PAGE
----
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Playing to your Strengths

If you enjoy football it's always worth watching some kids' stuff. Because my 12 year-old son is now playing for a club in the feeder leagues in the north of Spain (each region runs competitive leagues from the age of 10, sponsored by a combination of municipal councils and the biggest local clubs) I get to see quite a lot of games.

The great thing is that you often see aspects of the game in miniature that can lead you on to insights about the adult professional game.

On Saturday my son's team, second in the league, played a team called Tolosa, lying third. We were at home and we scored after five minutes - a soft goal, poorly defended, but you could tell that they were better than that. Indeed, after the initial biff-and-bang period, the visitors settled down and began to play some good stuff, almost all of it channelled through an elegant midfielder, with long blond locks in the style of Guti, circa the late 1990's.

My son's team were stumbling all over the place. They simply couldn't get near mini-Guti, who was ably abetted by another small midfielder. Guti had that natural touch, always making time for himself, always aware of where his team-mates were - quick on the ball and powerful when he decided to run with it. The home parents began to murmur and mutter restlessly.

After about ten minutes the inevitable happened, and the visitors equalised - a through pass from Guti and the winger cut inside and shot low under our keeper. From then on, it was almost embarrassing. Guti was wonderful, with poise beyond his years. My son, no slouch himself on a good day, and also a central midfielder, couldn't get near him. We hung on until half-time and were happy to go in at 1-1.

For the second half, the two young trainers decided on a tactical switch, taking off our right-sided midfielder and replacing him with another lad who doesn't get to play too much. Technically limited, he's nevertheless what you'd call 'solid'. If you sent him to the shop for bread, milk and the paper, that's what he'd come back with. Unimaginative but reliable. His errand for the second half was presumably to stop Guti from playing. Hold up your hands in horror, but it happens at this level too.

In the first minute of the half, Tolosa's goalkeeper threw the ball to Guti, who'd dropped to receive. As he turned to face downfield, the new boy was onto him in a flash, dispossessing him and almost creating a chance for a shot.

Then, two minutes later, the other little visiting midfielder received the ball in a good spot and looked for his blond accomplice, knocking a diagonal ball to him in the centre-circle - but our new boy had already seen the pass and cut off the line, intercepting it before it ever got to Guti. And so it went on.

Suddenly, the balance of the game began to shift. Mini-Guti began to slump, his body language changed, and he began to berate his fellow-players for failing to supply him.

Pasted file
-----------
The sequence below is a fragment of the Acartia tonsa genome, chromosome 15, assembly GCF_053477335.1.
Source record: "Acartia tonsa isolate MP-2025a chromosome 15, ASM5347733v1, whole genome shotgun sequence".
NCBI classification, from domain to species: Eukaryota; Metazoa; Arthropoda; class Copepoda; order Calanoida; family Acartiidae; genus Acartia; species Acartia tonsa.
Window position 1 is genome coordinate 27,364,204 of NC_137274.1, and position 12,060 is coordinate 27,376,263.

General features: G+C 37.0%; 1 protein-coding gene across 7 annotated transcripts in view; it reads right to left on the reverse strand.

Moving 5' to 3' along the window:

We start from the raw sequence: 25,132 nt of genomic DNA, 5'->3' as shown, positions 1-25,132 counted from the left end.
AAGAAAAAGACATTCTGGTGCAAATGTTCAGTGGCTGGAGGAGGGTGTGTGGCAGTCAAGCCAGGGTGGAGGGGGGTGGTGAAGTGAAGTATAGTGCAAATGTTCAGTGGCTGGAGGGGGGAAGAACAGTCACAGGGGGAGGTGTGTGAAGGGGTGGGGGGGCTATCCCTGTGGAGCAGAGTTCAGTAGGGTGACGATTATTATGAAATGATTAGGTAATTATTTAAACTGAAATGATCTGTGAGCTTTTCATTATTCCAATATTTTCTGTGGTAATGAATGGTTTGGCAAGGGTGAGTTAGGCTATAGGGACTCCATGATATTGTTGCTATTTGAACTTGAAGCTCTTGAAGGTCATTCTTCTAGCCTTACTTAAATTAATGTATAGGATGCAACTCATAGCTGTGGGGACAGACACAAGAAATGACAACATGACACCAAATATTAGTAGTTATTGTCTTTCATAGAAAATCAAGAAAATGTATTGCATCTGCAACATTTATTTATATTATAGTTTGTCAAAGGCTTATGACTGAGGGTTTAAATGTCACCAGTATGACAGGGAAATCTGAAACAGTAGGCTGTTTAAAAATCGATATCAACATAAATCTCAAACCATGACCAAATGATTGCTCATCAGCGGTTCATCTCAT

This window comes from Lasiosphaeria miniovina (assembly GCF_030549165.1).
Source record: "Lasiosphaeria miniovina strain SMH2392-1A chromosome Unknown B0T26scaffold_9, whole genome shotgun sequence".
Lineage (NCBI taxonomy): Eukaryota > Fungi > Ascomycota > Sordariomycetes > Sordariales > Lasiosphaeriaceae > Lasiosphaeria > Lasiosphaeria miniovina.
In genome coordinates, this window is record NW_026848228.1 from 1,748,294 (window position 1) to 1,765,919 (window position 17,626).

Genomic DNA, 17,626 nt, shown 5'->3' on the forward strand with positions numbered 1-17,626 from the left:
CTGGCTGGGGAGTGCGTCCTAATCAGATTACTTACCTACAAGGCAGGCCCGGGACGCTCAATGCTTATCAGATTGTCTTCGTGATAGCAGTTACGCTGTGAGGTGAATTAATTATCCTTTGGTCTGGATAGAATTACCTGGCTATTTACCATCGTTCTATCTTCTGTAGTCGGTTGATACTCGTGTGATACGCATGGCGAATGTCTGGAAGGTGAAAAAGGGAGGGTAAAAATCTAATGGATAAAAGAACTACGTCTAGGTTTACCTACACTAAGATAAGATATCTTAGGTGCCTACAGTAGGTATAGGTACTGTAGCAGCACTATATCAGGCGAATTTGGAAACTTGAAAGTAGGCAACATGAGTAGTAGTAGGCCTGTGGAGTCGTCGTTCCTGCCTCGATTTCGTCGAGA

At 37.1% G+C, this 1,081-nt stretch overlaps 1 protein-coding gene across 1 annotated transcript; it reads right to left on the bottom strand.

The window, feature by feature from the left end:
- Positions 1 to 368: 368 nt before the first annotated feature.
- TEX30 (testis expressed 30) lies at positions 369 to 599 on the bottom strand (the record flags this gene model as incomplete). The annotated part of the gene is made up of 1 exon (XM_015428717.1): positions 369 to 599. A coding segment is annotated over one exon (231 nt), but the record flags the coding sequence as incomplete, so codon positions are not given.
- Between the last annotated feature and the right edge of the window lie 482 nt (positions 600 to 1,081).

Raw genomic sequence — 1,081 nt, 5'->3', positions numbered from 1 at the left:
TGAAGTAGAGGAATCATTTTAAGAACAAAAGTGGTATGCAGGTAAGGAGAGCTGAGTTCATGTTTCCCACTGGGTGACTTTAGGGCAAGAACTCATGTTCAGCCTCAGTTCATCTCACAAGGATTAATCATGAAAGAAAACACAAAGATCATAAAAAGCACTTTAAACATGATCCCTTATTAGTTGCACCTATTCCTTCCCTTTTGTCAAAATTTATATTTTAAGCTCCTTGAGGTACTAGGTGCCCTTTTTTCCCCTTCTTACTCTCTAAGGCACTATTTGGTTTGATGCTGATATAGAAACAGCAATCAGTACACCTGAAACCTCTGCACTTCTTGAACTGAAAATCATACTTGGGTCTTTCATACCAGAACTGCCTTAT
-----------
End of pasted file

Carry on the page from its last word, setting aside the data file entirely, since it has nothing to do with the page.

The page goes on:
The visiting manager became agitated and began to hurl a string of negative feedback at his players. One gem, aimed at the centre-back who was late for a tackle was 'Joder! Has llegado más tarde que Iberia' (You've arrived later than Iberia!) - a chide aping the eponymous airline which, as you may or may not know, has a slogan which announces 'Our aim is punctuality'.

And like magic, my son's team came into the game, their midfield began to take over, and the game changed so radically that if you'd arrived for the second half you'd have thought that the visitors were very poor indeed, which they were not. But denuded of their star player, of their organiser, Tolosa had no other strategy to fall back on.

It wasn't that the other players were poor. Far from it. But they just fell to pieces, and lost their shape. In no time at all, it was 2-1, then 3-1. Then we hit the bar twice and it could have been a thrashing, which would have been harsh on the visitors, but it ended 3-1.

I watched the blond Guti look-alike carefully during the second half, and he touched the ball twice. In the first half, he seemed to have it all the time.

The Real Socieded scout, sitting ten yards to my left and obviously there to watch this boy, had started to scribble notes furiously in the second half. I was dying to see what he'd written, but it was probably something along the lines of 'During first half, about to ring father and offer boy a contract. Second half, realised not worth the bother. Kid went missing in combat'.

After the game, I joined up with some of the parents as the kids were getting changed and indulged in the usual post-mortem that the Spanish so love. Most of the analysis was focused on the wonderful attitude of our players, of their transformation from dead-beats in the first half to slick passers and winners in the second.

But they'd missed the point completely, says he patronisingly. I didn't bother to make the point, but the game had simply pivoted on the introduction of the solid boy, and the mission he was given. From then on, the complexion of the game had changed so radically that our players were able to express themselves - because they were re-acquainted with the ball. It was hardly rocket-science, but it was extremely effective.